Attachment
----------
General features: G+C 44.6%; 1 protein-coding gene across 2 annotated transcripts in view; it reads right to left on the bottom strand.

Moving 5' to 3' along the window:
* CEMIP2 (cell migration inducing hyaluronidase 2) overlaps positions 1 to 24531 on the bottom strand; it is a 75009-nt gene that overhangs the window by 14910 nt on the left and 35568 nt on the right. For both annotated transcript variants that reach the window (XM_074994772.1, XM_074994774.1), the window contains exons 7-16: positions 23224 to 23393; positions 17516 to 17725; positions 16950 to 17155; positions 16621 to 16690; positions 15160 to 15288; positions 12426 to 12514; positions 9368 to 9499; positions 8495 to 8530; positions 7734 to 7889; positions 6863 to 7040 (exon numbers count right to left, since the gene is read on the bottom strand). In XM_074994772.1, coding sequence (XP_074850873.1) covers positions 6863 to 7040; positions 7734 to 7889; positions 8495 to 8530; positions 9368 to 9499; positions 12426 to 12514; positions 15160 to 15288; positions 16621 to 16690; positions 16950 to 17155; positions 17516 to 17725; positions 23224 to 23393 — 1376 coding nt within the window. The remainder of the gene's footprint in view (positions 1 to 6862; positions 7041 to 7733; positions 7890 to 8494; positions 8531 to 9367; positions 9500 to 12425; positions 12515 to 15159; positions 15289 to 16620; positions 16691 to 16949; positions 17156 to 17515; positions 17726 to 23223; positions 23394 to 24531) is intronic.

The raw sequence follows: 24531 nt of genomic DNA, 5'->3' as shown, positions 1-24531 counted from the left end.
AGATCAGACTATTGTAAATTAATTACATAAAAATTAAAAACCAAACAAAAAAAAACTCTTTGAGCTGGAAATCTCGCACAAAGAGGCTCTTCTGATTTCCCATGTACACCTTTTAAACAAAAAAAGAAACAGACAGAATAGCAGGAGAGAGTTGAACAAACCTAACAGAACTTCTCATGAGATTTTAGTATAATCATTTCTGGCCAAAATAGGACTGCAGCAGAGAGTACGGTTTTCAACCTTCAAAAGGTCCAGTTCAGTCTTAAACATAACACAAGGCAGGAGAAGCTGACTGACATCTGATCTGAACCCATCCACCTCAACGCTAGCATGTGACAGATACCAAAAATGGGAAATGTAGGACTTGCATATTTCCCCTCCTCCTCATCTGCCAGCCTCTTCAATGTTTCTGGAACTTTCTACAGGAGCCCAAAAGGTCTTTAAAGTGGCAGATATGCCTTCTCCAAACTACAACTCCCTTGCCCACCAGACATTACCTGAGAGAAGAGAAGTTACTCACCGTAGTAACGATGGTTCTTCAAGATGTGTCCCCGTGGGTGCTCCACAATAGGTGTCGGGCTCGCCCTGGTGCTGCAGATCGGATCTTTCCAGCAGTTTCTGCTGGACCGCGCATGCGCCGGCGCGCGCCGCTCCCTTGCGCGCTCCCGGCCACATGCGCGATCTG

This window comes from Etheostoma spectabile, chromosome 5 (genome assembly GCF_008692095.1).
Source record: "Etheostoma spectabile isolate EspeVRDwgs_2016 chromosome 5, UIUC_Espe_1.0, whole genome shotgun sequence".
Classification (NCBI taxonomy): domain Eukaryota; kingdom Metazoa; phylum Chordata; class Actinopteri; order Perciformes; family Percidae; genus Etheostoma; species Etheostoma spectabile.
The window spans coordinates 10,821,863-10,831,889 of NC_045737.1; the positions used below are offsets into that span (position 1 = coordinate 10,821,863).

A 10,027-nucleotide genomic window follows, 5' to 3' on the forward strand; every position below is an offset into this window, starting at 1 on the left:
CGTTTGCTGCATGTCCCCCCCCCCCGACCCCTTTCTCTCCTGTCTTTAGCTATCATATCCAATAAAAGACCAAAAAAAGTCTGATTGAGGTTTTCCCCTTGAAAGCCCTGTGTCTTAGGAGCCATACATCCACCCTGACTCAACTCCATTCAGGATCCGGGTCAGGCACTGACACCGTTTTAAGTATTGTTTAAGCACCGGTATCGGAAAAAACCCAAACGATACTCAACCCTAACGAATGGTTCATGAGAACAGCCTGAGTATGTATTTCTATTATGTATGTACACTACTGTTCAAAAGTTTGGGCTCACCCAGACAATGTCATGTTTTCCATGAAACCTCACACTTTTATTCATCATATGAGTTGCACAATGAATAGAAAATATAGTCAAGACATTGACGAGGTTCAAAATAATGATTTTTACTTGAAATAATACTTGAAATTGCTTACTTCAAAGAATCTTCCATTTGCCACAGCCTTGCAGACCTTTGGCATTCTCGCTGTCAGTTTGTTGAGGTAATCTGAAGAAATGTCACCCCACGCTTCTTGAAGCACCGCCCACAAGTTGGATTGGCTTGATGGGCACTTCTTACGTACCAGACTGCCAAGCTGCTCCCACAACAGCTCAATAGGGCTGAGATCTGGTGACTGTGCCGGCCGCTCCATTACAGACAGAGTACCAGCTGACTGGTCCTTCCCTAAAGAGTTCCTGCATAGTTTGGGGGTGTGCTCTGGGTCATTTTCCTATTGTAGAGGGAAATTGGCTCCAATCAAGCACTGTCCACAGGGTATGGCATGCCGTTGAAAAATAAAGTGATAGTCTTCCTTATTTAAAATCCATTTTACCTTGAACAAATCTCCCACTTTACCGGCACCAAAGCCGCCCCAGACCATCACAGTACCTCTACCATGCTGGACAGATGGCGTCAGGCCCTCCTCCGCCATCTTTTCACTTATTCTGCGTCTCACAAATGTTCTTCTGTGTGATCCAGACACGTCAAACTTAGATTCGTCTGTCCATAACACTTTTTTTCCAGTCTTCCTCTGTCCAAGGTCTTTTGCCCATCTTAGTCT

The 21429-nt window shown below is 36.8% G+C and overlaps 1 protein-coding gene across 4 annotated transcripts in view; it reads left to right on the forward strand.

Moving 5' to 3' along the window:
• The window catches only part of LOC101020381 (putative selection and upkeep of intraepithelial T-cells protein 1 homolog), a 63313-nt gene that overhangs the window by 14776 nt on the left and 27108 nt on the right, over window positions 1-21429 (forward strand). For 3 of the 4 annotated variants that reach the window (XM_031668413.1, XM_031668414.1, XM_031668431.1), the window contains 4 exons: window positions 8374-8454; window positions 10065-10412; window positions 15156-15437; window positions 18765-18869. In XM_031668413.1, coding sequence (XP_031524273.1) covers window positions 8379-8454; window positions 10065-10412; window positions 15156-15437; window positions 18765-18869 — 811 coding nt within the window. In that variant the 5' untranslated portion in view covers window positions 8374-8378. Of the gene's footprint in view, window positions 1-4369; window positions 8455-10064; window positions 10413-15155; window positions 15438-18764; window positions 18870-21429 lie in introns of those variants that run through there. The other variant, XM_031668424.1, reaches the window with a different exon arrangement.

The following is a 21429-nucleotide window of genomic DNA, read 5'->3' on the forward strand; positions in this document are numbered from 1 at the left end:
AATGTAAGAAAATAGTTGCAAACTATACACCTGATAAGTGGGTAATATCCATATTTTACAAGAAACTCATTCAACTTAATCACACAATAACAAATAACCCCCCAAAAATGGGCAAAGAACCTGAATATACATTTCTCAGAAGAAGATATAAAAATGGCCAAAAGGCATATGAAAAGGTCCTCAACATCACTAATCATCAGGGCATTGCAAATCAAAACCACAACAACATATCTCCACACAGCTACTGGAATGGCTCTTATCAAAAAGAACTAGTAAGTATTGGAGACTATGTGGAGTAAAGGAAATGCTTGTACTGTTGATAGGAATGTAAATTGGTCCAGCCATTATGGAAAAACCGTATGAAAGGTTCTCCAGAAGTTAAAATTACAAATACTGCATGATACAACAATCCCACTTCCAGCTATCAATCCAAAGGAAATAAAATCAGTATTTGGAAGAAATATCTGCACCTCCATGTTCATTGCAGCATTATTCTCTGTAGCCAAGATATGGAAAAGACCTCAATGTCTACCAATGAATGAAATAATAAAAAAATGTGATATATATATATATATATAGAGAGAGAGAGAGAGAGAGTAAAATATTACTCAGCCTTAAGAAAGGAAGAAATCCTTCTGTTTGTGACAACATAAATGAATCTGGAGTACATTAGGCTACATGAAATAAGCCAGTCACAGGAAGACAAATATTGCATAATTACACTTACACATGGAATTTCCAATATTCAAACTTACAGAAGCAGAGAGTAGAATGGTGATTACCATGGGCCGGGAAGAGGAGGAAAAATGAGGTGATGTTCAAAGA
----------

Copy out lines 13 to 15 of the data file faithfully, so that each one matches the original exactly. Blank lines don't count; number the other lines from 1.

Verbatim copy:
Moving 5' to 3' along the window:
• The window catches only part of LOC101020381 (putative selection and upkeep of intraepithelial T-cells protein 1 homolog), a 63313-nt gene that overhangs the window by 14776 nt on the left and 27108 nt on the right, over window positions 1-21429 (forward strand). For 3 of the 4 annotated variants that reach the window (XM_031668413.1, XM_031668414.1, XM_031668431.1), the window contains 4 exons: window positions 8374-8454; window positions 10065-10412; window positions 15156-15437; window positions 18765-18869. In XM_031668413.1, coding sequence (XP_031524273.1) covers window positions 8379-8454; window positions 10065-10412; window positions 15156-15437; window positions 18765-18869 — 811 coding nt within the window. In that variant the 5' untranslated portion in view covers window positions 8374-8378. Of the gene's footprint in view, window positions 1-4369; window positions 8455-10064; window positions 10413-15155; window positions 15438-18764; window positions 18870-21429 lie in introns of those variants that run through there. The other variant, XM_031668424.1, reaches the window with a different exon arrangement.

The following is a 21429-nucleotide window of genomic DNA, read 5'->3' on the forward strand; positions in this document are numbered from 1 at the left end: